On Monday, March 31, 2014 5:53:59 PM UTC-4, Bjoern Kahl wrote: > > -----BEGIN PGP SIGNED MESSAGE----- > Hash: SHA1 > > Am 31.03.14 23:23, schrieb Eric Jaw: > > I completely agree. I'm experiencing these issues currently. > > Largely. > > > > Doing a scrub is just obliterating my pool. > > > > > > scan: scrub in progress since Mon Mar 31 10:14:52 2014 > >> 1.83T scanned out of 2.43T at 75.2M/s, 2h17m to go 0 repaired, > >> 75.55% done config: > >> > >> NAME STATE READ WRITE CKSUM > >> moon ONLINE 0 0 91 > >> mirror-0 ONLINE 0 0 110 > >> diskid/DISK-VB92cae47b-31125427p1 ONLINE 0 0 112 > >> diskid/DISK-VBd1496f13-1a733a17p1 ONLINE 0 0 114 > >> mirror-1 ONLINE 0 0 72 > >> diskid/DISK-VB343ad927-b4a3f4f8p1 ONLINE 0 0 77 > >> diskid/DISK-VB245c2429-c36e13b0p1 ONLINE 0 0 74 logs > >> diskid/DISK-VB98bcd93f-cdf5113fp1 ONLINE 0 0 0 > >> cache diskid/DISK-VB56c14272-ddacbe50p1 ONLINE 0 0 > >> 0 > >> > >> errors: 43 data errors, use '-v' for a list > >> > > > > > > I'm using RAM that is definitely non-ECC. They are: + OCZ Reaper > > HPC DDR3 PC3-12800 (ocz3rpr1600lv2g) 3x2GB + Corsair Vengeance > > (cmz12gx3m3a1600c9) 3x4GB > > > > I'm also running ZFS on FreeBSD 10.0 (RELEASE) in VirtualBox on > > Windows 7 Ultimate. > > > > Things seem to be pointing to non-ECC RAM causing checksum errors. > > It looks like I'll have to swap out my memory to ECC RAM if I want > > to continue this project, otherwise the data is pretty much hosed > > right now. > > > In all due respect, but to me this looks more like a bad drive > connection or more likely a dying controller than ECC vs. non-ECC RAM. > > Random bit-flips, which ECC RAM is supposed to detect and correct, are > extremely rare in an otherwise healthy system. And as the name says, > they are random, i.e. not located at a fixed memory position but > instead "jumping around" in the address range. So if there should > ever be a bit flip in the ARC that happens after checksumming and > before written out to disc (the only way to write a bad checksum to > disk I can think of), than it would be either dropped soon after from > ARC or overwritten with a new read. In either case, statistically a > long time would pass before the next time a bit flip hit some other > active data. > > One of my machines (an old 32 bit Athlon) showed a similar pattern of > checksum errors that could be traced to a weak SATA controller: I got > massive checksum errors on the four internal links when all four > channels were simultaneously active. The situation greatly improved > after rewiring the drives and making sure the SATA cables keep a > minimum distance of 1-2 cm from each other. Apparently in my case it > was a cross-talk problem. > > > Best regards > > Björn >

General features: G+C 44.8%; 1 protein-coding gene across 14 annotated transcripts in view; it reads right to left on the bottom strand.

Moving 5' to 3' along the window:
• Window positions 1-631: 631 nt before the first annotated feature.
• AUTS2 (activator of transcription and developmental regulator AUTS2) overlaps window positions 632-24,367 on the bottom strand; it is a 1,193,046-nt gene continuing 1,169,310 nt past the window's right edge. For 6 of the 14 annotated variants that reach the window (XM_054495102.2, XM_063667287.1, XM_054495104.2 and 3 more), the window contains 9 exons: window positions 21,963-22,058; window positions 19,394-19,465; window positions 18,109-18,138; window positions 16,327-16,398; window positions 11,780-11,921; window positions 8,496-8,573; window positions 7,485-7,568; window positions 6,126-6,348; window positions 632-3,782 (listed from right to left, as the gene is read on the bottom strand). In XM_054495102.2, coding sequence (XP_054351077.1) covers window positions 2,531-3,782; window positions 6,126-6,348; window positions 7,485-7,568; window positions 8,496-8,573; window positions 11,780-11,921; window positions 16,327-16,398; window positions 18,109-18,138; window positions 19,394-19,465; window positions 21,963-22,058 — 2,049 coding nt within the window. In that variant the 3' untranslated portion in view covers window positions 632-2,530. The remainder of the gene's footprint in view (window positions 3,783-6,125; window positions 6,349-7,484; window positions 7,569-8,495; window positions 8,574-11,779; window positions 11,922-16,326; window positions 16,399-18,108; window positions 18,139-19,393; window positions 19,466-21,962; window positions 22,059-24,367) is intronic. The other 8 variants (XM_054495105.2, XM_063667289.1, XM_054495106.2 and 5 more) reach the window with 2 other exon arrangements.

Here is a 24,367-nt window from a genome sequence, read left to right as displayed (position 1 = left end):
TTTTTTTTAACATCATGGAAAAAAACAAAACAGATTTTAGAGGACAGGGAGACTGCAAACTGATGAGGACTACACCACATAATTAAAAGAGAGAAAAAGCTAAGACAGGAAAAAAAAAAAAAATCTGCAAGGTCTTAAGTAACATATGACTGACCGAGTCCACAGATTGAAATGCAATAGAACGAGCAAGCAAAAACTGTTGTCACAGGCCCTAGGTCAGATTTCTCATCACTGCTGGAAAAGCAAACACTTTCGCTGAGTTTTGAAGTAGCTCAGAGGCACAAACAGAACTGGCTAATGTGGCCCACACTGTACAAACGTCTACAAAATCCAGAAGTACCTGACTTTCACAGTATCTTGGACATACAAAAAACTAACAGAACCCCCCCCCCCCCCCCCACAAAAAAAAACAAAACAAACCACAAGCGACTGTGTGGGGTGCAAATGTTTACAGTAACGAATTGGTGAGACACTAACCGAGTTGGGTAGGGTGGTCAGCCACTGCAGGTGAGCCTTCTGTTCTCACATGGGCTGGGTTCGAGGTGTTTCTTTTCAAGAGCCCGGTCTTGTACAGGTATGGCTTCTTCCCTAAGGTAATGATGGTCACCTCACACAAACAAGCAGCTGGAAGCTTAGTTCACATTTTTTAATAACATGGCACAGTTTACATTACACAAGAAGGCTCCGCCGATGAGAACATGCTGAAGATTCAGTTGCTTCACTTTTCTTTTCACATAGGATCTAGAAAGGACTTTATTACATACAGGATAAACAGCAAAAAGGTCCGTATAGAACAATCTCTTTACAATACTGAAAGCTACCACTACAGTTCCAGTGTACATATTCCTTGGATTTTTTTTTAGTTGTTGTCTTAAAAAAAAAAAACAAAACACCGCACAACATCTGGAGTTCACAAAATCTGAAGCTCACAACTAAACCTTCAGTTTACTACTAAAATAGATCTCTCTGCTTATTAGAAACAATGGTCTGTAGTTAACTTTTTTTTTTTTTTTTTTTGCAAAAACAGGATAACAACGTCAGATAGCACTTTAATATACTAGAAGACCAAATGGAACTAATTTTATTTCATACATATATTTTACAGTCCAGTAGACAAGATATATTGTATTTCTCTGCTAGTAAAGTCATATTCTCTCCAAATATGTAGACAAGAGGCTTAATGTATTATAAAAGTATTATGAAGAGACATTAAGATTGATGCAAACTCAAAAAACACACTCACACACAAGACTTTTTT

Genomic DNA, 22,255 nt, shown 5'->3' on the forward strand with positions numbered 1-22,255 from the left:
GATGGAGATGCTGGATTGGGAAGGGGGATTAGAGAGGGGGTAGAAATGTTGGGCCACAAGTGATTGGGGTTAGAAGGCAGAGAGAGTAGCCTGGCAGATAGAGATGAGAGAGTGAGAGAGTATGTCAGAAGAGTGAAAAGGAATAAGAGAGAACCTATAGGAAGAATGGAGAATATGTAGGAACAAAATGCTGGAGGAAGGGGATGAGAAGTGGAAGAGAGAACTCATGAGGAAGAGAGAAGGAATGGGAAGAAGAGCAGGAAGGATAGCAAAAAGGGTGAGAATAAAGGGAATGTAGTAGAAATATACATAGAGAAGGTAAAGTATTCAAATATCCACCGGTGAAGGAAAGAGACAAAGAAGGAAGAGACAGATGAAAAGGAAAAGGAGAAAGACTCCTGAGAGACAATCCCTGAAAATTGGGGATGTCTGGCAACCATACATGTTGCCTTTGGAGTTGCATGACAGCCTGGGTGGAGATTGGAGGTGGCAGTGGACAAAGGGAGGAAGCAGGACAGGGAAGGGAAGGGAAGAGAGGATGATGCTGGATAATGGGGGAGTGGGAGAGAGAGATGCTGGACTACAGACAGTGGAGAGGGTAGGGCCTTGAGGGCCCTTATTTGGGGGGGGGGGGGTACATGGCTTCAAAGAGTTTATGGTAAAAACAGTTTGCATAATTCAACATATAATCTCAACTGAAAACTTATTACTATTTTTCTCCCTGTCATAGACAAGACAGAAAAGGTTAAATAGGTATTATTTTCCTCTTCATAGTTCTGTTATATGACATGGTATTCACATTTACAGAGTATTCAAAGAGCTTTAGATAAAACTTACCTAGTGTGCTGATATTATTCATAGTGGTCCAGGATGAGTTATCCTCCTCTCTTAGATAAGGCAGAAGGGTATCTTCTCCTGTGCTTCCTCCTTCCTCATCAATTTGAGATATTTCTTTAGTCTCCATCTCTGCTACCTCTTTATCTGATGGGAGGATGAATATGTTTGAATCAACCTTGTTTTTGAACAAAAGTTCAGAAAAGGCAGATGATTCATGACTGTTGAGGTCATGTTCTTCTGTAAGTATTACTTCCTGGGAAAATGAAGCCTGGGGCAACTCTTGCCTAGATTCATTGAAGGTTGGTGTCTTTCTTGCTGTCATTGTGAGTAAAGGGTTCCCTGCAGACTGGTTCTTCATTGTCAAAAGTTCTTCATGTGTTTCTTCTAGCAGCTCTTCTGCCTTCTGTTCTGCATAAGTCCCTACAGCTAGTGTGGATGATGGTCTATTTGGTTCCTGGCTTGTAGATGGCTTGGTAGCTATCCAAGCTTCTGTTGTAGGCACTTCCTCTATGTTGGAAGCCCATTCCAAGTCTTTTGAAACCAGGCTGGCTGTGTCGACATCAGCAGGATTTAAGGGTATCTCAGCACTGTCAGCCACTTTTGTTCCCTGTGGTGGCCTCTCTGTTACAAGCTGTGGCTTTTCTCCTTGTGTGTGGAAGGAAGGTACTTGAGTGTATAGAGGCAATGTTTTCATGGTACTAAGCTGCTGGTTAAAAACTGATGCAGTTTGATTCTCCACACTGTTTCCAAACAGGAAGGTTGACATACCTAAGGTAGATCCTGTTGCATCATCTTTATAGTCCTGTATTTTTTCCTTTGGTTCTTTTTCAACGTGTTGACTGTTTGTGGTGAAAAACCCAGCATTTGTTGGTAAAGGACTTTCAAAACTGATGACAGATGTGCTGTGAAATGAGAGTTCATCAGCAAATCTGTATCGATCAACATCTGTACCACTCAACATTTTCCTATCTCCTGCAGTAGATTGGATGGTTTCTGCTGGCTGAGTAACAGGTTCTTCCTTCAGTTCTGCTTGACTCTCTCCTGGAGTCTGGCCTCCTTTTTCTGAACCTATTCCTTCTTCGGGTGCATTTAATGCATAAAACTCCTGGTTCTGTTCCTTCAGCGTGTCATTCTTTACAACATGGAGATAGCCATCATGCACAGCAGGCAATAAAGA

I just started using ZFS a few weeks ago. Thanks for the idea! I used all new SATA cables when I built this I have no idea what's causing this, so I posted some more details here: https://forums.virtualbox.org/viewtopic.php?f=6&t=60975 @Daniel Becker has a very good point about how I have the disks set. I'll have to look into that some more > > > On Wednesday, February 26, 2014 8:56:50 PM UTC-5, Philip Robar > > wrote: > >> > >> Please note, I'm not trolling with this message. I worked in > >> Sun's OS/Net group and am a huge fan of ZFS. > >> > >> The leading members of the FreeNAS community make it > >> clear< > http://forums.freenas.org/index.php?threads/ecc-vs-non-ecc-ram-and-zfs.15449/> > > > >>  (with a detailed explanation and links to reports of data > >> loss) that if you use ZFS without ECC RAM that there is a very > >> good chance that you will eventually experience a total loss of > >> your data without any hope of recovery.  (Unless you have > >> literally thousands of dollars to spend on that recovery. And > >> even then there's no guarantee of said recovery.) The features of > >> ZFS, checksumming and scrubbing, work together to silently spread > >> the damage done by cosmic rays and/or bad memory throughout a > >> file system and this corruption then spreads to your backups. > >> > >> Given this, aren't the various ZFS communities--particularly > >> those that are small machine oriented --other than FreeNAS > >> (and even they don't say it as strongly enough in their docs), > >> doing users a great disservice by implicitly encouraging them to > >> use ZFS w/o ECC RAM or on machines that can't use ECC RAM? > >> > >> As an indication of how persuaded I've been for the need of ECC > >> RAM, I've shut down my personal server and am not going to access > >> that data until I've built a new machine with ECC RAM. > >> > >> Phil > >> > >>  ECC vs non-ECC RAM and ZFS: > >> > http://forums.freenas.org/index.php?threads/ecc-vs-non-ecc-ram-and-zfs.15449/ > >> > >> > >> >  cyberjock: "So when you read about how using ZFS is an "all or none" > >> I'm not just making this up. I'm really serious as it really does > >> work that way. ZFS either works great or doesn't work at all. > >> That really truthfully [is] how it works." > >> > >>  ZFS-macos, NAS4Free, PC-BSD, ZFS on Linux > >> > >> > > > > > - -- > | Bjoern Kahl +++ Siegburg +++ Germany | > | "googlelogin@-my-domain-" +++ www.bjoern-kahl.de | > | Languages: German, English, Ancient Latin (a bit :-)) | > -----BEGIN PGP SIGNATURE----- > Version: GnuPG v1 > Comment: Using GnuPG with Thunderbird - http://www.enigmail.net/ > > iQCVAgUBUznj8lsDv2ib9OLFAQLo8wP/SkuFv8lYZdP2+8wuazrPCcLJtToAhoIf > 7LVaRznmkrMPOBiDgmcBG+vZbT6y8KRYvsH8D60W33KFASJE4Qj3NIu+kX3I94Ol > UfbcIuivc3VAVCCLNoxVv3khzDEBg9pk7kcF2Yy65ot+xR1l5zLvMWeP7Cult9Xc > 60+9aEyIOOE= > =lrdh > -----END PGP SIGNATURE----- > -- --- You received this message because you are subscribed to the Google Groups "zfs-macos" group. To unsubscribe from this group and stop receiving emails from it, send an email to zfs-macos+unsubscr...@googlegroups.com. For more options, visit https://groups.google.com/d/optout.